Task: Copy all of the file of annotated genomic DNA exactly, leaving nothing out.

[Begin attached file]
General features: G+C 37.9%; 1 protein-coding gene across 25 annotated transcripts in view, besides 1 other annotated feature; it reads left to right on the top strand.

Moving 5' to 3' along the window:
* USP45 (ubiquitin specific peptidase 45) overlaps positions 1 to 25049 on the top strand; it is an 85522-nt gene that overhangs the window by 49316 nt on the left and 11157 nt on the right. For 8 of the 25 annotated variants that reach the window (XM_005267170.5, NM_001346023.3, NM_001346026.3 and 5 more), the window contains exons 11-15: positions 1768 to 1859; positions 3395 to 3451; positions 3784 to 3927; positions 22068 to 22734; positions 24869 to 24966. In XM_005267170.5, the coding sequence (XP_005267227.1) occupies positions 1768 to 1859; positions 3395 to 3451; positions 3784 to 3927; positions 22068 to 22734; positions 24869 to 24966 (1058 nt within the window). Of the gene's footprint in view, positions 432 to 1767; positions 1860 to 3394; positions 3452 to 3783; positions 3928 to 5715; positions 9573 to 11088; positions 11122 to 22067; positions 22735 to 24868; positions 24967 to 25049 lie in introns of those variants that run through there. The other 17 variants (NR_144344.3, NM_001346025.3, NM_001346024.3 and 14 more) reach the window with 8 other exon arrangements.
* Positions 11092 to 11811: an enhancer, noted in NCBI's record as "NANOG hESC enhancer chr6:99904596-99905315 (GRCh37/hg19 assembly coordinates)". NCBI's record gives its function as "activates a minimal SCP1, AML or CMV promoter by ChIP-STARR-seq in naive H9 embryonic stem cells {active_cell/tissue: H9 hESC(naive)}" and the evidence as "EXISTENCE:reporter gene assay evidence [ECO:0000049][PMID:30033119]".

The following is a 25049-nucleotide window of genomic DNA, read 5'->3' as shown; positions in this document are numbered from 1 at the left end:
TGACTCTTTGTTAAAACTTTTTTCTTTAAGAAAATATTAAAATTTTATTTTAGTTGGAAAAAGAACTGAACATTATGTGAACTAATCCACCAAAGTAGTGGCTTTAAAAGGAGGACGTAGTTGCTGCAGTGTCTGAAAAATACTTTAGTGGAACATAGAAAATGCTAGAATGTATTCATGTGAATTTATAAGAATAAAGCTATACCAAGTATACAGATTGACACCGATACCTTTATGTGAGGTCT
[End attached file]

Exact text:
General features: G+C 37.9%; 1 protein-coding gene across 25 annotated transcripts in view, besides 1 other annotated feature; it reads left to right on the top strand.

Moving 5' to 3' along the window:
* USP45 (ubiquitin specific peptidase 45) overlaps positions 1 to 25049 on the top strand; it is an 85522-nt gene that overhangs the window by 49316 nt on the left and 11157 nt on the right. For 8 of the 25 annotated variants that reach the window (XM_005267170.5, NM_001346023.3, NM_001346026.3 and 5 more), the window contains exons 11-15: positions 1768 to 1859; positions 3395 to 3451; positions 3784 to 3927; positions 22068 to 22734; positions 24869 to 24966. In XM_005267170.5, the coding sequence (XP_005267227.1) occupies positions 1768 to 1859; positions 3395 to 3451; positions 3784 to 3927; positions 22068 to 22734; positions 24869 to 24966 (1058 nt within the window). Of the gene's footprint in view, positions 432 to 1767; positions 1860 to 3394; positions 3452 to 3783; positions 3928 to 5715; positions 9573 to 11088; positions 11122 to 22067; positions 22735 to 24868; positions 24967 to 25049 lie in introns of those variants that run through there. The other 17 variants (NR_144344.3, NM_001346025.3, NM_001346024.3 and 14 more) reach the window with 8 other exon arrangements.
* Positions 11092 to 11811: an enhancer, noted in NCBI's record as "NANOG hESC enhancer chr6:99904596-99905315 (GRCh37/hg19 assembly coordinates)". NCBI's record gives its function as "activates a minimal SCP1, AML or CMV promoter by ChIP-STARR-seq in naive H9 embryonic stem cells {active_cell/tissue: H9 hESC(naive)}" and the evidence as "EXISTENCE:reporter gene assay evidence [ECO:0000049][PMID:30033119]".

The following is a 25049-nucleotide window of genomic DNA, read 5'->3' as shown; positions in this document are numbered from 1 at the left end:
TGACTCTTTGTTAAAACTTTTTTCTTTAAGAAAATATTAAAATTTTATTTTAGTTGGAAAAAGAACTGAACATTATGTGAACTAATCCACCAAAGTAGTGGCTTTAAAAGGAGGACGTAGTTGCTGCAGTGTCTGAAAAATACTTTAGTGGAACATAGAAAATGCTAGAATGTATTCATGTGAATTTATAAGAATAAAGCTATACCAAGTATACAGATTGACACCGATACCTTTATGTGAGGTCT